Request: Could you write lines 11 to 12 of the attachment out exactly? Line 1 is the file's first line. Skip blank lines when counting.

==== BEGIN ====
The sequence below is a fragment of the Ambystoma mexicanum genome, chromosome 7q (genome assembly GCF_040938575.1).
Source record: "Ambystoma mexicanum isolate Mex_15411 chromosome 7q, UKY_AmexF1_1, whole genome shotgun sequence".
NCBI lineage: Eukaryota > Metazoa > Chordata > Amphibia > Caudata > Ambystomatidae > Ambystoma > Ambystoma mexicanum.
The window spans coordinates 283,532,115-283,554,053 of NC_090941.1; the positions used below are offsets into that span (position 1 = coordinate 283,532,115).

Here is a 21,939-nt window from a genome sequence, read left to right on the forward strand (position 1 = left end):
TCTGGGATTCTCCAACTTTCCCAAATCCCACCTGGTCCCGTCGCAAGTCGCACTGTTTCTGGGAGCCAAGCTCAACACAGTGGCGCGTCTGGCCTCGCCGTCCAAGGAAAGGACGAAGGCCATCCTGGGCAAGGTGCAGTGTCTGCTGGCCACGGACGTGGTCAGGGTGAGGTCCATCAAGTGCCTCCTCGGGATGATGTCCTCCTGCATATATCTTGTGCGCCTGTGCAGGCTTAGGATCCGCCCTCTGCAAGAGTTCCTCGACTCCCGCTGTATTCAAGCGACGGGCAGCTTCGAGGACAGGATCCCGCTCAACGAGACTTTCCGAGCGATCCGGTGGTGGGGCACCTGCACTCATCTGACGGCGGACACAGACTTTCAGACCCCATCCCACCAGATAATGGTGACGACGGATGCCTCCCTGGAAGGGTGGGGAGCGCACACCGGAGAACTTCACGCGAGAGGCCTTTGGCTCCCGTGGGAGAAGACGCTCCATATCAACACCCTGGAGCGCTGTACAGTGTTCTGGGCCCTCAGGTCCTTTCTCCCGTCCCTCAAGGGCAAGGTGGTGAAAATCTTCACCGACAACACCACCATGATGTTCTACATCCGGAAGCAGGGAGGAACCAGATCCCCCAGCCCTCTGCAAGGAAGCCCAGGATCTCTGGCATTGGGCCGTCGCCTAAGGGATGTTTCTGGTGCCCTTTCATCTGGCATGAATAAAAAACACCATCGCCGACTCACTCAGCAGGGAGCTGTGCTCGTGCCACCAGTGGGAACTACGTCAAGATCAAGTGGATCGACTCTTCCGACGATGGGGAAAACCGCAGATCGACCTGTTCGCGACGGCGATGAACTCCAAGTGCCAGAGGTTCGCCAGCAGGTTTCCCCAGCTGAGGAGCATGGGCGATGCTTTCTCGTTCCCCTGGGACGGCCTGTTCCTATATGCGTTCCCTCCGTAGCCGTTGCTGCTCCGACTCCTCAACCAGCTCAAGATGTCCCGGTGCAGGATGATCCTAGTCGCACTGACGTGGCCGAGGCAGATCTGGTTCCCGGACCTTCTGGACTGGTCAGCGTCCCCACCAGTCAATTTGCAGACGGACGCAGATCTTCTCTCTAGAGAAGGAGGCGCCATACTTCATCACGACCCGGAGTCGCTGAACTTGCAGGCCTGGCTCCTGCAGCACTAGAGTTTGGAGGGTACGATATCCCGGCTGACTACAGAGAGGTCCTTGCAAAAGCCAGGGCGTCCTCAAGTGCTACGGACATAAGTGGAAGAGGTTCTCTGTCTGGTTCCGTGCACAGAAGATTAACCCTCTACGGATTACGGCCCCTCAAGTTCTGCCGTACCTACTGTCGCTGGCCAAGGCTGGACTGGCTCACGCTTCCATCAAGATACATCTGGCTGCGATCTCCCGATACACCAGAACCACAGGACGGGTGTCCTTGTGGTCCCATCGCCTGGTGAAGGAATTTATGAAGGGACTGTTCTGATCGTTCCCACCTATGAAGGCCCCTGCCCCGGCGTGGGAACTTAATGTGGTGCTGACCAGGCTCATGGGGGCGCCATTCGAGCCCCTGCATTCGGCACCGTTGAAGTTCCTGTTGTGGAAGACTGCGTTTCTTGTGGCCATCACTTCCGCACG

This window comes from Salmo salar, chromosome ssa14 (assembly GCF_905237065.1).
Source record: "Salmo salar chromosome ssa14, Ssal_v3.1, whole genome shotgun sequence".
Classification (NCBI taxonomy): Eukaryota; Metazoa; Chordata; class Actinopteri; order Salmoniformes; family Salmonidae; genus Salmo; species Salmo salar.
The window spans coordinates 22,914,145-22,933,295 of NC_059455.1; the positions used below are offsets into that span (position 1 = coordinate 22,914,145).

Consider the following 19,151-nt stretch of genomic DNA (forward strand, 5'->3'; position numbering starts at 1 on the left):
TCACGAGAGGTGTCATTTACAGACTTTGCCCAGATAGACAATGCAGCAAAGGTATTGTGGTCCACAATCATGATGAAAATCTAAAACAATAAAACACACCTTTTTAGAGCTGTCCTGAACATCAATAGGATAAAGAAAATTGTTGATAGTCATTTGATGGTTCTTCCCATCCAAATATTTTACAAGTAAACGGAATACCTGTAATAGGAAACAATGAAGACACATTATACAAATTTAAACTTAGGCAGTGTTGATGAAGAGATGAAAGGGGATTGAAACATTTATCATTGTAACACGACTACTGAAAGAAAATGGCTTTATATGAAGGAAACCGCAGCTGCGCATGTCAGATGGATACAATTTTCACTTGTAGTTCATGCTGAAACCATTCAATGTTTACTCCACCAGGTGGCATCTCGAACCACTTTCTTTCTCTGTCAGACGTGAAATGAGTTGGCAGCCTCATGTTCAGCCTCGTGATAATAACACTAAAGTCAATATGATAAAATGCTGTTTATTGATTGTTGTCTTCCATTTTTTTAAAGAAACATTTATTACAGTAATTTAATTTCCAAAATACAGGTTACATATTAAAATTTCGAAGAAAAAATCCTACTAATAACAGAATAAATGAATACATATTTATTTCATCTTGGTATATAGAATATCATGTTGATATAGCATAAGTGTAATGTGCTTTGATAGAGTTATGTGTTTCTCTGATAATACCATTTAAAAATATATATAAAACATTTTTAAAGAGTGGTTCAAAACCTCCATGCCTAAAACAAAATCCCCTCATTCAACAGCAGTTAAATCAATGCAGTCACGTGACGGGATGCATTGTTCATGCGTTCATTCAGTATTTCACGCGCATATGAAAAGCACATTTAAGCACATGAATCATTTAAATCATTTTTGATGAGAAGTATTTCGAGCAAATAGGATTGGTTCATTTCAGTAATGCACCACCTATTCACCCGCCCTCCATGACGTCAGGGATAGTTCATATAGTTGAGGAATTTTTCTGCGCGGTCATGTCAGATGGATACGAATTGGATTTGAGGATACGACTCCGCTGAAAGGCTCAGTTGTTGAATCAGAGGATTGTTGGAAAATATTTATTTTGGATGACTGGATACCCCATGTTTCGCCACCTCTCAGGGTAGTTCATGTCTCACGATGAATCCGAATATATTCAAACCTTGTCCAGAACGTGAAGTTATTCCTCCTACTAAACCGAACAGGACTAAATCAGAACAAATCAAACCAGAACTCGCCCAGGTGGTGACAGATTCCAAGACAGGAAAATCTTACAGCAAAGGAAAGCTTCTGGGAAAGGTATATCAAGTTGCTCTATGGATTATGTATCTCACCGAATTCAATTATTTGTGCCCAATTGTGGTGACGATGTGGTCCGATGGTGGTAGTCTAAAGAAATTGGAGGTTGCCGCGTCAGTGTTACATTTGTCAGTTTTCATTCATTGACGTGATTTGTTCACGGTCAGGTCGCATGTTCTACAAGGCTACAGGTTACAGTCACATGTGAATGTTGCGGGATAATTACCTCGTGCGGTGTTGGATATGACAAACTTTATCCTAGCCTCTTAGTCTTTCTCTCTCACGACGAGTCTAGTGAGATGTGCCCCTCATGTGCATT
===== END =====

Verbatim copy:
Consider the following 19,151-nt stretch of genomic DNA (forward strand, 5'->3'; position numbering starts at 1 on the left):
TCACGAGAGGTGTCATTTACAGACTTTGCCCAGATAGACAATGCAGCAAAGGTATTGTGGTCCACAATCATGATGAAAATCTAAAACAATAAAACACACCTTTTTAGAGCTGTCCTGAACATCAATAGGATAAAGAAAATTGTTGATAGTCATTTGATGGTTCTTCCCATCCAAATATTTTACAAGTAAACGGAATACCTGTAATAGGAAACAATGAAGACACATTATACAAATTTAAACTTAGGCAGTGTTGATGAAGAGATGAAAGGGGATTGAAACATTTATCATTGTAACACGACTACTGAAAGAAAATGGCTTTATATGAAGGAAACCGCAGCTGCGCATGTCAGATGGATACAATTTTCACTTGTAGTTCATGCTGAAACCATTCAATGTTTACTCCACCAGGTGGCATCTCGAACCACTTTCTTTCTCTGTCAGACGTGAAATGAGTTGGCAGCCTCATGTTCAGCCTCGTGATAATAACACTAAAGTCAATATGATAAAATGCTGTTTATTGATTGTTGTCTTCCATTTTTTTAAAGAAACATTTATTACAGTAATTTAATTTCCAAAATACAGGTTACATATTAAAATTTCGAAGAAAAAATCCTACTAATAACAGAATAAATGAATACATATTTATTTCATCTTGGTATATAGAATATCATGTTGATATAGCATAAGTGTAATGTGCTTTGATAGAGTTATGTGTTTCTCTGATAATACCATTTAAAAATATATATAAAACATTTTTAAAGAGTGGTTCAAAACCTCCATGCCTAAAACAAAATCCCCTCATTCAACAGCAGTTAAATCAATGCAGTCACGTGACGGGATGCATTGTTCATGCGTTCATTCAGTATTTCACGCGCATATGAAAAGCACATTTAAGCACATGAATCATTTAAATCATTTTTGATGAGAAGTATTTCGAGCAAATAGGATTGGTTCATTTCAGTAATGCACCACCTATTCACCCGCCCTCCATGACGTCAGGGATAGTTCATATAGTTGAGGAATTTTTCTGCGCGGTCATGTCAGATGGATACGAATTGGATTTGAGGATACGACTCCGCTGAAAGGCTCAGTTGTTGAATCAGAGGATTGTTGGAAAATATTTATTTTGGATGACTGGATACCCCATGTTTCGCCACCTCTCAGGGTAGTTCATGTCTCACGATGAATCCGAATATATTCAAACCTTGTCCAGAACGTGAAGTTATTCCTCCTACTAAACCGAACAGGACTAAATCAGAACAAATCAAACCAGAACTCGCCCAGGTGGTGACAGATTCCAAGACAGGAAAATCTTACAGCAAAGGAAAGCTTCTGGGAAAGGTATATCAAGTTGCTCTATGGATTATGTATCTCACCGAATTCAATTATTTGTGCCCAATTGTGGTGACGATGTGGTCCGATGGTGGTAGTCTAAAGAAATTGGAGGTTGCCGCGTCAGTGTTACATTTGTCAGTTTTCATTCATTGACGTGATTTGTTCACGGTCAGGTCGCATGTTCTACAAGGCTACAGGTTACAGTCACATGTGAATGTTGCGGGATAATTACCTCGTGCGGTGTTGGATATGACAAACTTTATCCTAGCCTCTTAGTCTTTCTCTCTCACGACGAGTCTAGTGAGATGTGCCCCTCATGTGCATT